Raiders, Property Rights, and Investment: Evidence from Russia's Regions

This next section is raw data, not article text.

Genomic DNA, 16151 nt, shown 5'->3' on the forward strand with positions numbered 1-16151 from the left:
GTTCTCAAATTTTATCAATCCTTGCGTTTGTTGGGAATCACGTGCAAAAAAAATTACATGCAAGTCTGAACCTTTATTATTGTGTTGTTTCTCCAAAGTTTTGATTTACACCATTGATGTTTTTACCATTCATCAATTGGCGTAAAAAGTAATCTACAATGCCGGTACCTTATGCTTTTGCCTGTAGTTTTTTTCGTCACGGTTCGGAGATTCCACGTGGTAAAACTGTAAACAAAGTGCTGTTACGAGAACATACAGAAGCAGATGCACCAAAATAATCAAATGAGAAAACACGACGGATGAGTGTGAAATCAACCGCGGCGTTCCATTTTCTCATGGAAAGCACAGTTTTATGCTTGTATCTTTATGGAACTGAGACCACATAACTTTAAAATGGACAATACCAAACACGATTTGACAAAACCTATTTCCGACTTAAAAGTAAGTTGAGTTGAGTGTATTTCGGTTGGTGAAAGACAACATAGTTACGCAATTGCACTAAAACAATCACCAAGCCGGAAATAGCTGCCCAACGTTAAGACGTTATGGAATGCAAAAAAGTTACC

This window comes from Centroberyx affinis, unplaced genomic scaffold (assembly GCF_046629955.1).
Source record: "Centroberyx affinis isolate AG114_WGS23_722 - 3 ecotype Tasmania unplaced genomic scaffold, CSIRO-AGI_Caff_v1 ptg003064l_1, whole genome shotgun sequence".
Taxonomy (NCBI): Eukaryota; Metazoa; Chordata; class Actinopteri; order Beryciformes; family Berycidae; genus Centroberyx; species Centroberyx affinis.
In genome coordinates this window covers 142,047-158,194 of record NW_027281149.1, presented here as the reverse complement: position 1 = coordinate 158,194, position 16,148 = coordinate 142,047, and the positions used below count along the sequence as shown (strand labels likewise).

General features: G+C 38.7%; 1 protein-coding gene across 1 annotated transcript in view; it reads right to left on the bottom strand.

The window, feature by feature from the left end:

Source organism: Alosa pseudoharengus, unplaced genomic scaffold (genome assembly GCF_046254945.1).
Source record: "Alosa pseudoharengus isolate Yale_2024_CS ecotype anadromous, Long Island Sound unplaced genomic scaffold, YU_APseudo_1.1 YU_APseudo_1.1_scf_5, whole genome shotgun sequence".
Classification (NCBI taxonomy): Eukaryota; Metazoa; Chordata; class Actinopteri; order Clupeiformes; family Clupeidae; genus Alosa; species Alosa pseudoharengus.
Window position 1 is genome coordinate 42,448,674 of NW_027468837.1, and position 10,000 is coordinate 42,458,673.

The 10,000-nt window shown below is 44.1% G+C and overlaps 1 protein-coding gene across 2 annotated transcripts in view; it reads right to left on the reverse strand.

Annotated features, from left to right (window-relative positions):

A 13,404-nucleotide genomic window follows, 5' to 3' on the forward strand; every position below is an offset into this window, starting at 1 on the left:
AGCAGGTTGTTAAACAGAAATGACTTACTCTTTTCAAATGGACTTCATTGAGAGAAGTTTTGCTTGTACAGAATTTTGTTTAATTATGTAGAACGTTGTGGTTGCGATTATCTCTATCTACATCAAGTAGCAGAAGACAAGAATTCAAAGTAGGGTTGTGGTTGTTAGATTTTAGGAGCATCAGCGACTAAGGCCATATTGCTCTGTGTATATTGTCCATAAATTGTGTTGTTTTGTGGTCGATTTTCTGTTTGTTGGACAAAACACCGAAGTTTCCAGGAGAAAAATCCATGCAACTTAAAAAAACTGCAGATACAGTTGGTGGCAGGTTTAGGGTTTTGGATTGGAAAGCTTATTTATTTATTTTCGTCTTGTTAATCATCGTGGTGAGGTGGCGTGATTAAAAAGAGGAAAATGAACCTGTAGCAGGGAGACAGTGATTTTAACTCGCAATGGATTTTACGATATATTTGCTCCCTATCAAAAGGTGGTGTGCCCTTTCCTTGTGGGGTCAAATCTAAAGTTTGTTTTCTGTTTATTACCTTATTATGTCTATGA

Abstract: How does uncertainty over property rights shape the investment decisions of firms in poor institutional environments? Existing works largely focus on the dangers firms face from the state. In canonical models, the state is unitary, implying that property rights can be secured by imposing strong institutional constraints on the state’s authority. Less well studied, however, are cases in which the state consists of myriad groups facing different degrees of constraint. Here, firms are threatened by less constrained elements of the state and by rival firms, who find state partners for predatory behavior. In this paper, we examine a concrete example: raiding “Russian style”. In Russia’s regions, firms often collude with law enforcement turning the weapons of the state against competitors and exposing them to hostile (often violent) take-overs. Drawing on existing work, we argue that in a regional environment where state-abetted raiding attacks on firms by other firms, firms should feel less secure in their property rights and less willing to invest. We also argue that this effect should be weaker for firms that are able to hide their assets and activities from others, thus making them less attractive targets. To test these arguments, we exploit regional level variation in the quality of institutions and in the extent of raiding. Specifically, we combine micro-level data from a survey of 1950 manufacturing firms in 60 Russian regions with a unique dataset of corporate raiding attacks across the Russian federation compiled by the NGO “Business Against Corruption”. Our main finding is that firms in regions in which raiding activity is higher are less likely to invest. We also show that certain types of firms – those willing to report their ownership structure, those with mobile assets, and those belonging to a business association – in regions with high levels of raiding are more likely to invest than other firms in the same regions.